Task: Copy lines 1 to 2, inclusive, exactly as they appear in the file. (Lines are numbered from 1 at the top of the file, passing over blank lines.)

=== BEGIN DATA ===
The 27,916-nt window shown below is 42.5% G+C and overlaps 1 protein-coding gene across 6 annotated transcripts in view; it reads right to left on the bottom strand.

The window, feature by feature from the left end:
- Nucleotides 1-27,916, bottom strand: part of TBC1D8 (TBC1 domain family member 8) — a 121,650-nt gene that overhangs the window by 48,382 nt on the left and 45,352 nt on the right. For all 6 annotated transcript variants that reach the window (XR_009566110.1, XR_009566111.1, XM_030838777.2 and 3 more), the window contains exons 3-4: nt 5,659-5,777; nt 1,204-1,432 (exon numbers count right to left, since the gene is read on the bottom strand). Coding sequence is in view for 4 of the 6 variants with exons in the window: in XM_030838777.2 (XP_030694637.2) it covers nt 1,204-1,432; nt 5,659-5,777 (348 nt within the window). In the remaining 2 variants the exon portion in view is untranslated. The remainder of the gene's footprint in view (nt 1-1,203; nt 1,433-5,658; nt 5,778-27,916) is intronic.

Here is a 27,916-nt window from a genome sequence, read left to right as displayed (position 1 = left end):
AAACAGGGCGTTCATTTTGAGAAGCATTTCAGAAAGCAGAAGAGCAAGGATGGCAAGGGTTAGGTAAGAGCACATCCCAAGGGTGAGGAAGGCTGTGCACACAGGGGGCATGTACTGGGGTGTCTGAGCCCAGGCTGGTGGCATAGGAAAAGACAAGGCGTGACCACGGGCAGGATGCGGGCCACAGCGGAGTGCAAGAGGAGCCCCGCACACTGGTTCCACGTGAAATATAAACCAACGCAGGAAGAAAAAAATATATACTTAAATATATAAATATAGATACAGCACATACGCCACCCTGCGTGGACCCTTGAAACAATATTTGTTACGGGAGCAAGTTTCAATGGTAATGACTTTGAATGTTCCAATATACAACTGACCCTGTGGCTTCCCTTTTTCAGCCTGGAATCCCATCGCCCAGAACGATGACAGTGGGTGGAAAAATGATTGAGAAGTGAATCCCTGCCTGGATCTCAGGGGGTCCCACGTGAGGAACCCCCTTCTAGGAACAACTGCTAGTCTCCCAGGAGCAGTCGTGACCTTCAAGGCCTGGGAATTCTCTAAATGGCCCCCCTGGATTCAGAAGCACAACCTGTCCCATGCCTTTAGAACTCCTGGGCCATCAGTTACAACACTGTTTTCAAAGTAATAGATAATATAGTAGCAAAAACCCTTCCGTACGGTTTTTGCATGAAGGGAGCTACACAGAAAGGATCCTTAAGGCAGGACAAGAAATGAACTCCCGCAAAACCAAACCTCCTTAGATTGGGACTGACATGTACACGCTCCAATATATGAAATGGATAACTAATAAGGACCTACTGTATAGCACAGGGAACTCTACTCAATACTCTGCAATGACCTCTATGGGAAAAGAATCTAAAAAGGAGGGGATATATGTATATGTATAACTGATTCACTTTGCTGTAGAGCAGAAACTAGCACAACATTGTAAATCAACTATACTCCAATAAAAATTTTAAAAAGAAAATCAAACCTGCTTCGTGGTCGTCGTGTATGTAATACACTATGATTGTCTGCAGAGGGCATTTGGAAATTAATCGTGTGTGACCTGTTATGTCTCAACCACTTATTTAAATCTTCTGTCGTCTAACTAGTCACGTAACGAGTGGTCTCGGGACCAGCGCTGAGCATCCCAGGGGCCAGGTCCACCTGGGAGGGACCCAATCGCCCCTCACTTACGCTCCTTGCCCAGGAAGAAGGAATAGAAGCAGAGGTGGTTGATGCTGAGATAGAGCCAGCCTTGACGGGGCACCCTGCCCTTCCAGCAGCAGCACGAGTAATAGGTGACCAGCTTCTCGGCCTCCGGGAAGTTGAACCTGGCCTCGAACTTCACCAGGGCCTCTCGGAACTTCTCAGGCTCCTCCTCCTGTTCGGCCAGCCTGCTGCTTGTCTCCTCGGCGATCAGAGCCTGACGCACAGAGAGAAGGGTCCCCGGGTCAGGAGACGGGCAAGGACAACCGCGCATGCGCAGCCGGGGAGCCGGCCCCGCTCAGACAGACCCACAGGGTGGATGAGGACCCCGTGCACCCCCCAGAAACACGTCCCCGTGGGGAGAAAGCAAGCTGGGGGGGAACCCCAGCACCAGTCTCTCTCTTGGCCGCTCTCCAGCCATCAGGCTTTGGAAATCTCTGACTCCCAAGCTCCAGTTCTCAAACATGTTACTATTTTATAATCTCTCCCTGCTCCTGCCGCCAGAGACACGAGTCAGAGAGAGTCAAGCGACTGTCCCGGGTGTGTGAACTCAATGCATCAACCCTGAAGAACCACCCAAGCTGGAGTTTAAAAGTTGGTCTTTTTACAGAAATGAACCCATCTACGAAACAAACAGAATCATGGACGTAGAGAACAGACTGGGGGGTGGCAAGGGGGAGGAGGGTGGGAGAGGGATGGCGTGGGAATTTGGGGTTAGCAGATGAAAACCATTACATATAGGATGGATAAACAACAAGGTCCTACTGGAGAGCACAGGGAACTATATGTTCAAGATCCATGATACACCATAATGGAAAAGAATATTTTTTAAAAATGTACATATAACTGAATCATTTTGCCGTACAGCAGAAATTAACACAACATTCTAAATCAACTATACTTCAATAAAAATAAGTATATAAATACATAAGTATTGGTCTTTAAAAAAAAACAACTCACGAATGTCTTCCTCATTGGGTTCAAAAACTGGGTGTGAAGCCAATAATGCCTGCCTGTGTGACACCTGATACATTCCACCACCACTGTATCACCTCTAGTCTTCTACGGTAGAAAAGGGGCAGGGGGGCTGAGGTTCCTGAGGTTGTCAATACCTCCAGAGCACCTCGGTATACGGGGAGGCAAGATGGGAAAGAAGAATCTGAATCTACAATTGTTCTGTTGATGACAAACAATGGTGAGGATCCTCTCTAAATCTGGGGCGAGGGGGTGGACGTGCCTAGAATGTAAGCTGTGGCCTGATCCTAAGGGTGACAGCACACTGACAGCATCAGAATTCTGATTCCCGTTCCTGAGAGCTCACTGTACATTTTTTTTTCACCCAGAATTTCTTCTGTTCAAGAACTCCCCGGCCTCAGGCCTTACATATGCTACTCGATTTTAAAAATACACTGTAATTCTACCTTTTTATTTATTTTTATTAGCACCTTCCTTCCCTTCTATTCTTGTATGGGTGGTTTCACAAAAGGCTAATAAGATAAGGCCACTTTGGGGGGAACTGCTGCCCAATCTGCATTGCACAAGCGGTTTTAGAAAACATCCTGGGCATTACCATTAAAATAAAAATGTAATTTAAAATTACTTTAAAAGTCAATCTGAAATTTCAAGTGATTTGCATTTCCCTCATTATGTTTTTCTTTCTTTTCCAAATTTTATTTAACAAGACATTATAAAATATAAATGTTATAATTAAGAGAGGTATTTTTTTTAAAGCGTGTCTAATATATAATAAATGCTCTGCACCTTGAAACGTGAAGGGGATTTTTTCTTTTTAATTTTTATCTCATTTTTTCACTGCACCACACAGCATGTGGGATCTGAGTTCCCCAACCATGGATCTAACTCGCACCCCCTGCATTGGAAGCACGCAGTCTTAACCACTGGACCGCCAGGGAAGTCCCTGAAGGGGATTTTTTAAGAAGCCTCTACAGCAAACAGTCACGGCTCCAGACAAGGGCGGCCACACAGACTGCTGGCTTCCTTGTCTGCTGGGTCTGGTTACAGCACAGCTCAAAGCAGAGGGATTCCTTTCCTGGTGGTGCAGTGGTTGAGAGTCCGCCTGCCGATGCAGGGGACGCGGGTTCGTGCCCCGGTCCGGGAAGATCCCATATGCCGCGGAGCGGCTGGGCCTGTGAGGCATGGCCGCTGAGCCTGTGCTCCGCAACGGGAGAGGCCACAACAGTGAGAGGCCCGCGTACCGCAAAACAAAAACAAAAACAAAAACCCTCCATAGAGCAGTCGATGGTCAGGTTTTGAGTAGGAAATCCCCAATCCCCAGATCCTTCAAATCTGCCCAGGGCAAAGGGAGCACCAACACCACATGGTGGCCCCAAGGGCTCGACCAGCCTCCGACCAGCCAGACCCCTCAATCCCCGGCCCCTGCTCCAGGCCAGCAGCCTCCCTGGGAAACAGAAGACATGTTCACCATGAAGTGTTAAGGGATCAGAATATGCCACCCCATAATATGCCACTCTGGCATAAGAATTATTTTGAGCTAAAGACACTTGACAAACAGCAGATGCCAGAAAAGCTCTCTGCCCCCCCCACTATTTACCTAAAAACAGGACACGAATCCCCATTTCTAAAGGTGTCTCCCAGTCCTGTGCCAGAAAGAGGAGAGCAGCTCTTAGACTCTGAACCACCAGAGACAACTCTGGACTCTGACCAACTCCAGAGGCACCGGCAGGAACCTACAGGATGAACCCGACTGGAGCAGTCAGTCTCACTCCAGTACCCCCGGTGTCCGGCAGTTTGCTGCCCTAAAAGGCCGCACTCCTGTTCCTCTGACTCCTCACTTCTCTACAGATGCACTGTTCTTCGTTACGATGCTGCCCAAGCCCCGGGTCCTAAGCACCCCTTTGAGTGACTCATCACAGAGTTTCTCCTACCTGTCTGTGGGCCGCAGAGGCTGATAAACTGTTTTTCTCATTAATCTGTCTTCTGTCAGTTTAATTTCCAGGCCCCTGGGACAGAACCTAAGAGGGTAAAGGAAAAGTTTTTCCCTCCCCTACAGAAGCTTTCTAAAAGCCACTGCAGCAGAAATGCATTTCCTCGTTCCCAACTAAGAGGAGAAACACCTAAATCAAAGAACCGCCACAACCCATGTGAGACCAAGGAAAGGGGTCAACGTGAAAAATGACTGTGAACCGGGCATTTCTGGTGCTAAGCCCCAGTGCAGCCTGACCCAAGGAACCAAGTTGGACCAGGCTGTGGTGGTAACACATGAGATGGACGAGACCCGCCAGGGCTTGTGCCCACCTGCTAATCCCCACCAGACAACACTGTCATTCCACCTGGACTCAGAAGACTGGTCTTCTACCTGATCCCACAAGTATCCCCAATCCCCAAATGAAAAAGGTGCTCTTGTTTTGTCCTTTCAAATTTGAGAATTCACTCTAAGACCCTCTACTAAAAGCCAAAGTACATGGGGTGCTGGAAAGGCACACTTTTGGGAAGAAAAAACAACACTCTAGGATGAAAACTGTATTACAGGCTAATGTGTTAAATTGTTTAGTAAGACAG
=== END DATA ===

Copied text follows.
The 27,916-nt window shown below is 42.5% G+C and overlaps 1 protein-coding gene across 6 annotated transcripts in view; it reads right to left on the bottom strand.

The window, feature by feature from the left end: